Lucknow’s Gomti river turns green with water hyacinth

The stretch has two obstructions hindering the flow of the river in form of temporary dams made for the beautification of Gomti riverfront project…reports Asian Lite News

The Gomti river in Lucknow has turned completely green as it is covered with a carpet of water hyacinth, hampering the unhindered flow of water.

According to a Lucknow Municipal Corporation (LMC) official, one among the multiple reasons behind the unchecked growth of water hyacinth in the river is that the irrigation department has closed the Gomti barrage to recycle water for domestic consumption.

The stretch has two obstructions hindering the flow of the river in form of temporary dams made for the beautification of Gomti riverfront project.

Another reason is around 17 drains are continuously discharging sewage into the river unchecked.

“We have installed ropes at seven places to prevent the hyacinth from reaching the barrage. Three machines, one trash steamer and two poclain machines have been deployed for their cleaning between eight-km stretch of Ghaila to Gomti barrage. But water hyacinth keeps coming down with flow no matter how much we take it out, it comes back within hours,” he said and added that if the Gomti barrage is opened, there will be scarcity of water for supply.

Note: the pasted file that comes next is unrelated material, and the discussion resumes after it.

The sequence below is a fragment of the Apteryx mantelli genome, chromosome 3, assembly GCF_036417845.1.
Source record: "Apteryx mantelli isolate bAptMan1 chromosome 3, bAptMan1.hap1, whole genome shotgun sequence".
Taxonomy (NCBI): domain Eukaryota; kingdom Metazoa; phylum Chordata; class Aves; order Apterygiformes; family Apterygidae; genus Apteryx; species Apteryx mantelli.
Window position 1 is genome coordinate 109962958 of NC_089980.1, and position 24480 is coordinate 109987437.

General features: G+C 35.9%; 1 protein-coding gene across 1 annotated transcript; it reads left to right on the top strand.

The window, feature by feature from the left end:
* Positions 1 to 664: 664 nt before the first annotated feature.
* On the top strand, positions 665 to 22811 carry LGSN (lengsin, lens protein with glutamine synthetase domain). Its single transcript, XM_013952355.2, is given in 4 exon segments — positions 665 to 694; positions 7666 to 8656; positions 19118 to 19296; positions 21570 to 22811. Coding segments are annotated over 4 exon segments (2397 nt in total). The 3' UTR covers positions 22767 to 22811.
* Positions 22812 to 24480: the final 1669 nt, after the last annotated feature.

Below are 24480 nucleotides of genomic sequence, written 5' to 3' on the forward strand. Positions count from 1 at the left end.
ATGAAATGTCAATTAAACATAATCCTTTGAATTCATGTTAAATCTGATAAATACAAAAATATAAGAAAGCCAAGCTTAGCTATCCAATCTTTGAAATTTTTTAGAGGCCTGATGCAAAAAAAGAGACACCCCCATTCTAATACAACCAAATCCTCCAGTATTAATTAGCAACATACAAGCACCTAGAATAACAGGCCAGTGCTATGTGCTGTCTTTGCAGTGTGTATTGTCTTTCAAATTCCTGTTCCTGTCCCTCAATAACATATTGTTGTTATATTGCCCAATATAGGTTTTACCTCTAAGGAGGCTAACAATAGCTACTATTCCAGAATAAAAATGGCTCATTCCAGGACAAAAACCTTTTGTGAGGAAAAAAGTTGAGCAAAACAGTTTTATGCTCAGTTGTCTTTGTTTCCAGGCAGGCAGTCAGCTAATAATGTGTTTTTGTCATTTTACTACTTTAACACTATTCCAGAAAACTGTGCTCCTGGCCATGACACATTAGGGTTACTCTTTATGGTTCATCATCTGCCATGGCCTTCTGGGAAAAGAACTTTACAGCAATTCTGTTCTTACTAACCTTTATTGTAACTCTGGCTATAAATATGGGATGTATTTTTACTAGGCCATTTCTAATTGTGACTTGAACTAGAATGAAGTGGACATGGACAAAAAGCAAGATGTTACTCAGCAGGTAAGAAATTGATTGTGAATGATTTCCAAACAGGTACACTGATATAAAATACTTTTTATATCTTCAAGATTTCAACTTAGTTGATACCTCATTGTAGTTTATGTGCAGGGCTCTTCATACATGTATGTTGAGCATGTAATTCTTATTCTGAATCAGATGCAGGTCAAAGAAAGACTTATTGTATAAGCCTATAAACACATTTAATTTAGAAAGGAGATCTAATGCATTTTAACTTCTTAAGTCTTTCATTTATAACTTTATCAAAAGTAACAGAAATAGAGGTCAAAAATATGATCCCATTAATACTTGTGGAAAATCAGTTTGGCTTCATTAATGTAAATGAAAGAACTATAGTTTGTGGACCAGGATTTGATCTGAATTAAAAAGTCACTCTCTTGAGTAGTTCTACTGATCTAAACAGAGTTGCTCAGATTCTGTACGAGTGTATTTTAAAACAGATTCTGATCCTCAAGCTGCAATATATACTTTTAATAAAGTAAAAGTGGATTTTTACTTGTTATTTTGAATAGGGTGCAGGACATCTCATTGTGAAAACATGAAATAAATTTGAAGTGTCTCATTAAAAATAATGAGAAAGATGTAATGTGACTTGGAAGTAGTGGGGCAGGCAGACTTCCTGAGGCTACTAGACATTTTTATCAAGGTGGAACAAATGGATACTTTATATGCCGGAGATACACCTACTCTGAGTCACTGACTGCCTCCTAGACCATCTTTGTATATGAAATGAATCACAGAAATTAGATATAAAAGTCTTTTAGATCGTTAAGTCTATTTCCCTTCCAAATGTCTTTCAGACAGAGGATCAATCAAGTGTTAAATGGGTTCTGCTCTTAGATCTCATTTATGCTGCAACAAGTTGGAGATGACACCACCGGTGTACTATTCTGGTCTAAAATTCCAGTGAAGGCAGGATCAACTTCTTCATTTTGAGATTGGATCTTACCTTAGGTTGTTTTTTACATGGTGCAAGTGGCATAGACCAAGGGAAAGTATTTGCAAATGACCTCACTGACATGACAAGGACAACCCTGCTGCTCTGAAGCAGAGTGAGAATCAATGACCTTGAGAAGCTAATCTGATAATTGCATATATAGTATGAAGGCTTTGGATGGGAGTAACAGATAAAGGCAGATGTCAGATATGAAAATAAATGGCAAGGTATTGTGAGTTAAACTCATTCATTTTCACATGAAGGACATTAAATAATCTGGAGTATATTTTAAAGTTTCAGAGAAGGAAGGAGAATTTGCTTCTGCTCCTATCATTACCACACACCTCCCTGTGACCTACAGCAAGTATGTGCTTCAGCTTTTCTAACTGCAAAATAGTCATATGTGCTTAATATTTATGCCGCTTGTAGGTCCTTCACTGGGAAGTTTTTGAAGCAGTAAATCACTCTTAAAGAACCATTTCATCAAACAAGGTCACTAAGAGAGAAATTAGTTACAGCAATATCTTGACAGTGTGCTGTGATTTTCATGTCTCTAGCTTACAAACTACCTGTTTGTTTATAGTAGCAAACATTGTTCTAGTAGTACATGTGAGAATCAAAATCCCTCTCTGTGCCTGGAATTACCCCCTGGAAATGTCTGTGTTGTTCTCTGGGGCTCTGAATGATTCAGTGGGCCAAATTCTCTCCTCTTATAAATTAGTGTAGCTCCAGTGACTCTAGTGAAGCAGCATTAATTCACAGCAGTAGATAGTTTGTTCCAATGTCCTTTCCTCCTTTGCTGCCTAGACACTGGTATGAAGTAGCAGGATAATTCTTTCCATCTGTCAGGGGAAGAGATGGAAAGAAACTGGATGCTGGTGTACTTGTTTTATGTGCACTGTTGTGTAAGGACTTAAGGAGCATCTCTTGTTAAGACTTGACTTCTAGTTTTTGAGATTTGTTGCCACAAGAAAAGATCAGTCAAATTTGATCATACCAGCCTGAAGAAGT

According to experts, the natural flow of the river must be maintained and drains discharging effluent into the Gomti should be tapped to prevent the weed.

Venkatesh Dutta, environmentalist and faculty member at Babasaheb Bhim Rao Ambedkar University said: “Stagnant water with high nitrogen and phosphorus creates favourable conditions for water hyacinth. To stop growth, more than a dozen untapped drains that are continuously feeding the Gomti river through sewage must be stopped first.”

ucknow University geology Professor Dhruv Sen Singh, an expert on rivers, said: “Water hyacinth doesn’t grow in flowing water as their roots hang in the water underneath the plant and stems are spongy, bulbous stalks that contain air-filled tissues that keep the plant afloat. So, if the flow is high it goes with the flow and dies eventually.”

LMC additional commissioner Pankaj Singh said: “We will increase the manpower to get it cleaned up soon help from irrigation department will also be taken for the work.”

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